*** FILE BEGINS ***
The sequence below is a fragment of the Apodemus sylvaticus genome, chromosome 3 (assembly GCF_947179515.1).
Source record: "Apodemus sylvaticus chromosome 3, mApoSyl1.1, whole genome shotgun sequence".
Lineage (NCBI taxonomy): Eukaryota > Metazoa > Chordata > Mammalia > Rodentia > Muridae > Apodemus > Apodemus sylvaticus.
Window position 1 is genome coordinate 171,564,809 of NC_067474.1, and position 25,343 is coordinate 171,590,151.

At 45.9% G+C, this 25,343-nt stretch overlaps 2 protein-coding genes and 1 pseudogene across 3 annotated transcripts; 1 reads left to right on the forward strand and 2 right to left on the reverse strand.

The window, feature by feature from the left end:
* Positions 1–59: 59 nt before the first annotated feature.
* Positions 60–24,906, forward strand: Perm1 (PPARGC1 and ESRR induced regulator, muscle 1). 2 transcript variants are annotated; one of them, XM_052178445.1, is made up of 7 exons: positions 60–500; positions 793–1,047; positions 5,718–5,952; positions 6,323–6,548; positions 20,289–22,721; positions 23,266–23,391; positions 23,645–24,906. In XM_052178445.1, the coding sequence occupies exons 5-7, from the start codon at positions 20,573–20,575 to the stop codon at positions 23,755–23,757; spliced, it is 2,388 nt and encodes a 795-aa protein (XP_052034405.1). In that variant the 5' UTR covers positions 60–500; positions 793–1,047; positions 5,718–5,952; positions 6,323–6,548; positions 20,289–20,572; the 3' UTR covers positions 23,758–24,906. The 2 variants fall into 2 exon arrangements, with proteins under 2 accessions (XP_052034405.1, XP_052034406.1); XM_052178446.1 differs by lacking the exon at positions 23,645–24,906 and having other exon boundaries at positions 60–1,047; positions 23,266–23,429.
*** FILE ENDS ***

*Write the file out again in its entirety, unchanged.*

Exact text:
The sequence below is a fragment of the Apodemus sylvaticus genome, chromosome 3 (assembly GCF_947179515.1).
Source record: "Apodemus sylvaticus chromosome 3, mApoSyl1.1, whole genome shotgun sequence".
Lineage (NCBI taxonomy): Eukaryota > Metazoa > Chordata > Mammalia > Rodentia > Muridae > Apodemus > Apodemus sylvaticus.
Window position 1 is genome coordinate 171,564,809 of NC_067474.1, and position 25,343 is coordinate 171,590,151.

At 45.9% G+C, this 25,343-nt stretch overlaps 2 protein-coding genes and 1 pseudogene across 3 annotated transcripts; 1 reads left to right on the forward strand and 2 right to left on the reverse strand.

The window, feature by feature from the left end:
* Positions 1–59: 59 nt before the first annotated feature.
* Positions 60–24,906, forward strand: Perm1 (PPARGC1 and ESRR induced regulator, muscle 1). 2 transcript variants are annotated; one of them, XM_052178445.1, is made up of 7 exons: positions 60–500; positions 793–1,047; positions 5,718–5,952; positions 6,323–6,548; positions 20,289–22,721; positions 23,266–23,391; positions 23,645–24,906. In XM_052178445.1, the coding sequence occupies exons 5-7, from the start codon at positions 20,573–20,575 to the stop codon at positions 23,755–23,757; spliced, it is 2,388 nt and encodes a 795-aa protein (XP_052034405.1). In that variant the 5' UTR covers positions 60–500; positions 793–1,047; positions 5,718–5,952; positions 6,323–6,548; positions 20,289–20,572; the 3' UTR covers positions 23,758–24,906. The 2 variants fall into 2 exon arrangements, with proteins under 2 accessions (XP_052034405.1, XP_052034406.1); XM_052178446.1 differs by lacking the exon at positions 23,645–24,906 and having other exon boundaries at positions 60–1,047; positions 23,266–23,429.